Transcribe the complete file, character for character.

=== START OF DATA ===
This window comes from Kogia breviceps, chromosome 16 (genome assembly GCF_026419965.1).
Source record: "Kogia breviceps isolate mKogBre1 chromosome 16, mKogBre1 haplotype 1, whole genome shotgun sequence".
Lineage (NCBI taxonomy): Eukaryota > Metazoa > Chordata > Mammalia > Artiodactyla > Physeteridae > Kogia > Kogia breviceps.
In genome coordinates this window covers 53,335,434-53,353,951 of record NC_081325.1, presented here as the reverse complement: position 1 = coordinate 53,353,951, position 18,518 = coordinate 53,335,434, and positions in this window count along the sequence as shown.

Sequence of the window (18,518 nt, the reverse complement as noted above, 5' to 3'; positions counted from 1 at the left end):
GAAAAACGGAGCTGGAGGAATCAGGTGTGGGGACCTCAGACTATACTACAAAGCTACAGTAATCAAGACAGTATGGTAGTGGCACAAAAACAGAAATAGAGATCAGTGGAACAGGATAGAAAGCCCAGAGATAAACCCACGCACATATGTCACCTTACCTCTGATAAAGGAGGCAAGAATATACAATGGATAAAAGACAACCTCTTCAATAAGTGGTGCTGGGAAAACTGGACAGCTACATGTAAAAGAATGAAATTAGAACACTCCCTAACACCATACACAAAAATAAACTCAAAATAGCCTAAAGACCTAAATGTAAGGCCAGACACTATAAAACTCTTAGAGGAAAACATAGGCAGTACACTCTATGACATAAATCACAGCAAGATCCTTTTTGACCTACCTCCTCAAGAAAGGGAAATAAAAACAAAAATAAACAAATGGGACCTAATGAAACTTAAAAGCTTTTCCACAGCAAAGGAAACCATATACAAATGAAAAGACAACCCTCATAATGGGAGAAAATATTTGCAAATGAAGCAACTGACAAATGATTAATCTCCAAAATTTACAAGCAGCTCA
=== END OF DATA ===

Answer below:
This window comes from Kogia breviceps, chromosome 16 (genome assembly GCF_026419965.1).
Source record: "Kogia breviceps isolate mKogBre1 chromosome 16, mKogBre1 haplotype 1, whole genome shotgun sequence".
Lineage (NCBI taxonomy): Eukaryota > Metazoa > Chordata > Mammalia > Artiodactyla > Physeteridae > Kogia > Kogia breviceps.
In genome coordinates this window covers 53,335,434-53,353,951 of record NC_081325.1, presented here as the reverse complement: position 1 = coordinate 53,353,951, position 18,518 = coordinate 53,335,434, and positions in this window count along the sequence as shown.

Sequence of the window (18,518 nt, the reverse complement as noted above, 5' to 3'; positions counted from 1 at the left end):
GAAAAACGGAGCTGGAGGAATCAGGTGTGGGGACCTCAGACTATACTACAAAGCTACAGTAATCAAGACAGTATGGTAGTGGCACAAAAACAGAAATAGAGATCAGTGGAACAGGATAGAAAGCCCAGAGATAAACCCACGCACATATGTCACCTTACCTCTGATAAAGGAGGCAAGAATATACAATGGATAAAAGACAACCTCTTCAATAAGTGGTGCTGGGAAAACTGGACAGCTACATGTAAAAGAATGAAATTAGAACACTCCCTAACACCATACACAAAAATAAACTCAAAATAGCCTAAAGACCTAAATGTAAGGCCAGACACTATAAAACTCTTAGAGGAAAACATAGGCAGTACACTCTATGACATAAATCACAGCAAGATCCTTTTTGACCTACCTCCTCAAGAAAGGGAAATAAAAACAAAAATAAACAAATGGGACCTAATGAAACTTAAAAGCTTTTCCACAGCAAAGGAAACCATATACAAATGAAAAGACAACCCTCATAATGGGAGAAAATATTTGCAAATGAAGCAACTGACAAATGATTAATCTCCAAAATTTACAAGCAGCTCA